The second Carter installment was quite different (well, not entirely so, inasmuch as it also embodies Carter’s puckish wit, the single peg on which his most accessible works hang). The Woodwind Quintet from 1948 is one of Carter’s most popular pieces, with numerous jazzy licks, and occupies an interesting place in his œuvre, being one of his last tonal, neo-classical works and also a companion of sorts to his cello sonata of the same year, a much more introspective and burdened creation. The Quintet may also have been an influential work as well, in light of several important American wind quintets written in the several years afterwards by Ruth Crawford Seeger and Samuel Barber. As performed by Elizabeth Rowe flute, John Ferrillo, oboe; William R. Hudgins, clarinet; James Sommerville, horn; and Richard Svoboda, bassoon; the Carter Quintet was an effervescent romp of Haydnesque geniality. The piece is masterfully written for the instruments, with each player given some delightful turns in each of its two movements (we particularly like what Carter gave to the clarinet and bassoon, of which Hudgins and Svoboda made the most). The performance was exceptionally well balanced among the five players in terms of sonority, flow, dynamics and expression. In fact, we are tempted to say too well balanced—there are moments when some roughness would have been welcome, some edginess exhilarating. This was, for all its technical brilliance, a low-risk performance. Hold that thought.
After intermission, Gerstein returned with the remaining strings of the BSOCP (viz., Malcolm Lowe and Haldan Martinson, violins, Steven Ansell, viola, and Jules Eskin, cello) for the Brahms Piano Quintet in F minor, op. 34. Of its tortured history in several different forms we need say little (the note by Benjamin Folkman gave an excellent summary and the Wikipedia entry on it here does reasonably well), but the net result was the only piano quintet since Schumann essentially invented it as a serious chamber music genre to surpass its progenitor, and arguably the greatest achievement in the form to date. The tragedy and heartbreak of the music is palpable in every section of the work, not least in the slow movement, which, in the major mode, is utterly Schubertian in its calm sadness. But you know all this already; we insert the reminder only as backdrop for our less-than-enthusiastic reaction to the performance it received.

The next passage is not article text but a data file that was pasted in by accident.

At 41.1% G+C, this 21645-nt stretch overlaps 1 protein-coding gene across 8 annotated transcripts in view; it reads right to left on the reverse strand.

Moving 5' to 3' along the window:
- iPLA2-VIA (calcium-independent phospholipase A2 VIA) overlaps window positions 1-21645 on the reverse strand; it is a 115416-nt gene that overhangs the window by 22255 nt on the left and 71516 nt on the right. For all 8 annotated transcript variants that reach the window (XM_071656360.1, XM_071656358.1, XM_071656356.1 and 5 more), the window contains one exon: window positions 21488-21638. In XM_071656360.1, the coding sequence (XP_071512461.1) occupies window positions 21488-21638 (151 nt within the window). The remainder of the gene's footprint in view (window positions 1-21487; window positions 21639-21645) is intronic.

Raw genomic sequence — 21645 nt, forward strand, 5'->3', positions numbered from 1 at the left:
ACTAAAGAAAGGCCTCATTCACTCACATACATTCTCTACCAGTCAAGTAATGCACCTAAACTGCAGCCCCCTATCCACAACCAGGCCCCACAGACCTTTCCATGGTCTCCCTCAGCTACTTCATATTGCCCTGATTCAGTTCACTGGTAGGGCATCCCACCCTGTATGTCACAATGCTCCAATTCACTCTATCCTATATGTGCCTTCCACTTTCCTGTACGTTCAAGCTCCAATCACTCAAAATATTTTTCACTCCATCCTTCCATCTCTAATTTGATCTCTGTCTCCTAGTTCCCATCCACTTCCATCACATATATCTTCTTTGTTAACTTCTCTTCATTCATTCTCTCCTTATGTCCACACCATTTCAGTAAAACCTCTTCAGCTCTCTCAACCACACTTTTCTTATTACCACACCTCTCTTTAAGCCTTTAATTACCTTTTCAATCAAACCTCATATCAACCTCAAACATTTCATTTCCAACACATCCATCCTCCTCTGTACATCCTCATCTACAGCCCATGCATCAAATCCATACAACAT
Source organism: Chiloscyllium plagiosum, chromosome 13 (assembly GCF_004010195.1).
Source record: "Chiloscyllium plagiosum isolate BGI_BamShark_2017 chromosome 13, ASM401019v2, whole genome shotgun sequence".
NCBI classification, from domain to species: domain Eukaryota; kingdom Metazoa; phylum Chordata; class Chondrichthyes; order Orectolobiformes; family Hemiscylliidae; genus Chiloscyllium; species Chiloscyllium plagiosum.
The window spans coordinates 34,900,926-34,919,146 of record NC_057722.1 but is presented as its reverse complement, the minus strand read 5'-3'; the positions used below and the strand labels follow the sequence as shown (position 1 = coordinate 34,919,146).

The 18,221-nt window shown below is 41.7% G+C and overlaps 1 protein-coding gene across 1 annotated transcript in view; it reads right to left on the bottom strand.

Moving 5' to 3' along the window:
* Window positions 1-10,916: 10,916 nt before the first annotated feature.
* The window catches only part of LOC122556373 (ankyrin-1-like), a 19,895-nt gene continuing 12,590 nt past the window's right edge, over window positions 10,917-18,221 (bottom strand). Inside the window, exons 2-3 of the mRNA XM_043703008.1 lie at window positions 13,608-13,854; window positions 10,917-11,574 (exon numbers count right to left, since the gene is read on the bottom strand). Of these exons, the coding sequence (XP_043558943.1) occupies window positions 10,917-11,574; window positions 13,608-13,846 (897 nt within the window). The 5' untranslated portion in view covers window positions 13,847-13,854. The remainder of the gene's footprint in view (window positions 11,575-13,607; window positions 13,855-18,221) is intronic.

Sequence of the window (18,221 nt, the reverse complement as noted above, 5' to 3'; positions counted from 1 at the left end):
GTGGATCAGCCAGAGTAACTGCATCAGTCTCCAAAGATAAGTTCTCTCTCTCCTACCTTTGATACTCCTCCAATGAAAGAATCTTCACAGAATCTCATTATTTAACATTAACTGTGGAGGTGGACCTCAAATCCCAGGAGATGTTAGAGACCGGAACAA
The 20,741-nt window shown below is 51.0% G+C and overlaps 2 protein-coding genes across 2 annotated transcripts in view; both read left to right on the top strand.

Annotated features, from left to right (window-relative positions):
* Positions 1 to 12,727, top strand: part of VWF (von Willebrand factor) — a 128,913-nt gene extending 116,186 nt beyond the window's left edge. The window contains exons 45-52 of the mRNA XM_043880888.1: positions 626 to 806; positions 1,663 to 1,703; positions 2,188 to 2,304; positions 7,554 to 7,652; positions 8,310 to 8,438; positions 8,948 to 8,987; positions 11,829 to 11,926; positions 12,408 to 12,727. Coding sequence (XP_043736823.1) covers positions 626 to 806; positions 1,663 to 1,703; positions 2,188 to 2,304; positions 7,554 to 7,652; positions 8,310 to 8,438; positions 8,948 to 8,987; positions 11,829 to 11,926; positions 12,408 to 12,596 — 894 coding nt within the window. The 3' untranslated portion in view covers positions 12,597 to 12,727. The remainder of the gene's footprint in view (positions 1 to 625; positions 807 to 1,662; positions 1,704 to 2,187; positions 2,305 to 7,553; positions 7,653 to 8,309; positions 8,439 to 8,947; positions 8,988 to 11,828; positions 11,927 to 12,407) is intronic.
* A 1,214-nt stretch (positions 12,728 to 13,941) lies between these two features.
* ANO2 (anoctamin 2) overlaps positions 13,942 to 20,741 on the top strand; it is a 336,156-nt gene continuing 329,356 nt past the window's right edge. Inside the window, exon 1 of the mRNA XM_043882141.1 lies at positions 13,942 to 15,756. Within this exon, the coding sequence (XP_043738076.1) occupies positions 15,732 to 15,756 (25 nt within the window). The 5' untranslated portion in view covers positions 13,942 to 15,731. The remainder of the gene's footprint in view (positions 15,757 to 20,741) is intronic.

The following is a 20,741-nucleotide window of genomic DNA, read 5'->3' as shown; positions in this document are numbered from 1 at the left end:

Once again, this owes nothing whatever to technical defects in the playing; these are, after all, the crème-de-la-crème of musicians. Well, OK, Gerstein and the quartet weren’t completely together at the very beginning, but that problem didn’t recur, and Gerstein was exceptionally attentive to the other players—much more so than they to him. The playing was entirely smooth and polished, elegant even: we heard sounds from Eskin more beautiful than any we’ve heard in a long time, and Lowe’s tone was silken. But therein lay the problem. With the exception of Gerstein, who seemed to get it, and except for the coda to the last movement, where the ensemble seemed to find its mojo, this was a clear case of chamber music performed by orchestra musicians—note-perfect, well blended, cautious, risk-averse. The opening of the savage “scherzo,” for example, is soft. The strings duly performed it softly, but with smooth bowing betraying not a hint of raging tension, which is actually what that music is about. The slow movement, too, was largely bereft of the undertone of tragedy and longing it deserves. Bottom line: someone who has never heard this piece before would come away from this performance knowing that there’s something significant about it, but to find out exactly what, would have to listen to performances by someone else.